Jill Kurr with her cat Ashley and a modular enclosure at their home in Holder. Photo: Melissa Adams
A letterbox campaign against cats being allowed to roam free in Richardson has sparked debate over the capital's curfew laws and revealed the extent to which pet owners go to comply with the city's tough wildlife regulations.
Some cat lovers in Canberra are spending up to $15,000 on keeping their pets safe and away from local wildlife. Owners of cats in several newer Canberra suburbs are required to keep cats indoors or contained within cat runs.
This gutless individual is lecturing, but is not prepared to speak with, his/her immediate neighbours, instead sending an anonymous threatening note.
However, in older suburbs cats are not restricted by curfews, leading to neighbourhood disputes such as the one in the Richardson street where one resident has threatened to bait and trap his neighbours' straying felines.
Should people be able to bait and trap nuisance cats on their property?
"We've got a rabbit who was out in her run and the cat from around the corner got in and attacked and almost killed her. She's having surgery today - it's probably $1500-2000 worth of damage. We've got cats ourselves but we keep them indoors. We're supposed to in our area, but these guys don't. I've thought about [putting traps out] myself - maybe hand their cat to them on the doorstep with $2000 worth of vet bills." Chris Disbrey, of Watson. Photo: Melissa Adams
The unnamed resident of the southern suburb sent out warning notices last Thursday to nearby cat owners that action would be taken after numerous pets were urinating, defecating and fighting on their property.
''By law I am allowed to bait and trap animals that are nuisances and take them to the RSPCA or somewhere far, far away. The choice will be mine,'' the angry individual said.
''Your pet cats are disrupting our peaceful enjoyment in our own home, you have been warned.''
The RSPCA responded by placing notices in Cottrell Place letterboxes reminding residents it was an offence to poison an animal with the intent to kill or injure, with maximum penalties of a $10,000 fine and one year's jail.
The resident's anonymous letter does not include a threat of poisoning or an explicit reference to killing the trapped cats, but there was no guarantee of a safe return to the owner.
''I will now set up various forms of cat traps to get rid of these animals and leave the problem behind (wherever that may be),'' the letter states.
A resident who received both notices and asked to remain anonymous said the individual's threat was disgusting and reflected a failure of communication.
''This gutless individual is lecturing, but is not prepared to speak with, his/her immediate neighbours, instead sending an anonymous threatening note,'' the resident said.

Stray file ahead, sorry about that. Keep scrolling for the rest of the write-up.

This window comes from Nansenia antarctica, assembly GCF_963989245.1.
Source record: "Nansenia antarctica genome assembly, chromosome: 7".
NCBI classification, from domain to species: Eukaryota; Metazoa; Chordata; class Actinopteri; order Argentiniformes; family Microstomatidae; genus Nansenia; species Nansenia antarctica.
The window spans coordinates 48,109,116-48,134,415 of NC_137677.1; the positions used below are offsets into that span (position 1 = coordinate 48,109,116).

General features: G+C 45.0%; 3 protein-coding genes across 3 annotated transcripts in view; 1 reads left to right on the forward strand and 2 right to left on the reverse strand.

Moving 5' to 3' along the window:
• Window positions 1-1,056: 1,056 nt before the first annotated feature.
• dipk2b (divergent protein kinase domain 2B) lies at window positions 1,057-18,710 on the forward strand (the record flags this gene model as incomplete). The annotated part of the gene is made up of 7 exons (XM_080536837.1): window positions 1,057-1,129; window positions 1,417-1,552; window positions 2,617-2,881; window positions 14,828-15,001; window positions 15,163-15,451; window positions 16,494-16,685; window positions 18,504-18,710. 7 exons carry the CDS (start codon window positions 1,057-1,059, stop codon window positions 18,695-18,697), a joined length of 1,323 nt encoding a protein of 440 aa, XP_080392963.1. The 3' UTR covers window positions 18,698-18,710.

''The power, the 'choice will be mine', [sounds] like some kind of Hannibal Lecter figure.
''I would think this letter has been sent by somebody who simply has too much time on their hands - cats pissing in your garden is a First World problem.''
RSPCA ACT chief executive Michael Linke said the use of traps on your own property was legal, but cats were free to wander around a suburb unless it was in one of the nine areas with a 24-hour curfew.
''There is no requirement in Canberra to detain your cat - cats are allowed to roam freely,'' he said.
''A trap is perfectly legal on your own property, provided it's a humane trap, and they bring [the cat] to RSPCA.''
A Territory and Municipal Services spokeswoman said a cat must, however, be released if the trapper knows who the owner of the cat is.
Mr Linke said a trapper was not able to dump an animal anywhere they liked.
''That's illegal, that's abandonment, and there are fines for abandonment under the Animal Welfare Act,'' he said.
Mr Linke said where a cat was causing damage, such as scratching cars as the note-writing neighbour claims, a civil remedy could be sought.
The TAMS spokeswoman said talking through pet problems was the best first option. ''The ACT government recommends that people dealing with nuisance cats should first contact the owner of the cat about the problem and attempt to resolve it,'' she said. ''There are also products available from hardware stores and pet stores which can be used to deter cats.''
The ACT government estimates one in four households owns cats, with about 56,000 in the capital, and all cats must be micro-chipped.
Cottrell Place has about a dozen residences and is one kilometre from Prichard Circuit in Richardson, where five dogs owned by several residents were poisoned, with four dying, within 24 hours in 2009.
The ACT's cat curfew areas are Bonner, Crace, Coombs, Forde, Lawson, Mulligan's Flat, Wright, the Goorooyarroo Nature Reserve and The Fair at Watson development in North Watson.
Cat run installer Jan Kurr, of Balcony Courtyard Living, said people who used cat runs were looking for a way to keep their cat safe from other animals in the area while also protecting native wildlife.
''There's not much you can do to police your cats if you allow them out at night'' Ms Kurr said. ''But with a cat enclosure, they are safe and protected.''